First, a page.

Now let’s proceed to another aspect of this message: The media presentation of female leaders and women with higher education.
Amy Farrah Fowler from The Big Bang Theory is a very obvious example of how we see the unattractive educated woman. She’s socially awkward, missing obvious social cues throughout the series, and she lusts for romance. This only fuels the stereotype that as a highly educated woman, she has traded date time for lab time. In contrast, Bernadette is the quintessential attractive educated woman. Bernadette is inherently humorous because she is dating Howard, who has been a sex-orientated character from the beginning. Subsequently, Bernadette is in a way simply a pretty accessory to Howard’s character. Now Penny — what does it say about women in general for Penny to be the “normal” one? She’s a failed actress who doesn’t appear to have much motivation to quit her waitressing job. She also puts a lot of emphasis of dressing well and is sexualized very often due to her outfits. In fact, she’s almost portrayed as a nymph, so Sheldon can comedically misinterpret any of her “romantic” cues.
Then, when I think of female leaders in the media, I think of one particular movie: The Devil Wears Prada. Meryl Streep’s character, the “devil,” is the boss, and there are immediate associations that come to mind when describing her character: cold, callous, stoic, yet somewhat sexy with a dominatrix twist. Female leaders, and heroines in general, always seem to take on cold, masculine attributes. Notably, Katniss Everdeen from The Hunger Games and Black Widow from The Avengers embody these attributes in order to seem "tough" enough to be believable in these action-packed stories. What does it say to young women if their strongest role models are like this? Do women have to suppress our femininity to be taken seriously?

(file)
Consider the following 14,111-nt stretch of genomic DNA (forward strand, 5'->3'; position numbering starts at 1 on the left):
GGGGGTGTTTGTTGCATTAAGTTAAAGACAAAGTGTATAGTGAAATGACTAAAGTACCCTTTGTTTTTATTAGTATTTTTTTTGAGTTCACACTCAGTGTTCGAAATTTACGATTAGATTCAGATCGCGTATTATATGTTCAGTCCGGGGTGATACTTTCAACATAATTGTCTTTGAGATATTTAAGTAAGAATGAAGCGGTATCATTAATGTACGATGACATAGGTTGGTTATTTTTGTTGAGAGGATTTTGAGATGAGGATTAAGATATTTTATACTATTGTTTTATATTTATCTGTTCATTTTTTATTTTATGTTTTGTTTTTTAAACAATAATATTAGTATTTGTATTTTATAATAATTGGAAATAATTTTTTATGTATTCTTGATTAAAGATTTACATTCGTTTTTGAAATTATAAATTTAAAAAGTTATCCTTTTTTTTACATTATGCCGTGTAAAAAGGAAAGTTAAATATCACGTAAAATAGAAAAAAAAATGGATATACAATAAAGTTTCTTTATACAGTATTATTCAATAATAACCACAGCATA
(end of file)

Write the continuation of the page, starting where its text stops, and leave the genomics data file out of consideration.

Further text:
Here is my last spiel: To start, have you ever heard of the Bechdel Test? The Bechdel Test is a test used in movies to check for gender bias. There are three parts to this test: (1) there has to be at least two women in the movie, (2) who talk to each other, (3) about something else besides a man. I'd say that's a pretty low bar. Although 57 percent of movies do indeed pass the test, 43 percent fail! What does this tell me? That a large portion of movies still utilize a woman as a prop for the male characters. Does this surprise me? Yes. But should it? No.
It starts in the screenwriters’ room, where female writers accounted for only 15 percent of screenwriting in 2012. Women are not even fairly represented on the film set, so it shouldn’t surprise anyone that there is a theory called “The Male Gaze Theory” where the camera is compared to being a man’s eyes. The best and one of the most notable examples I can give you is a scene involving Megan Fox in Transformers. In her introduction, the camera slides up her legs, pausing at her bottom and bosom before finally focusing on her face. No better than a prop. Now how does this all apply to Hopkins, you and me?
Many of us are women, and our portrayal in the media affects us every day. The media invades our homes, our colleagues and even our minds. I fear that if we don’t say something, we will have to deny our femininity to be recognized as a leader, to be heard and respected. The media shouldn’t force us to take on traditionally masculine attributes in order to have a voice among them. The media should be changed and the stereotypes broken, and we all need to work towards this.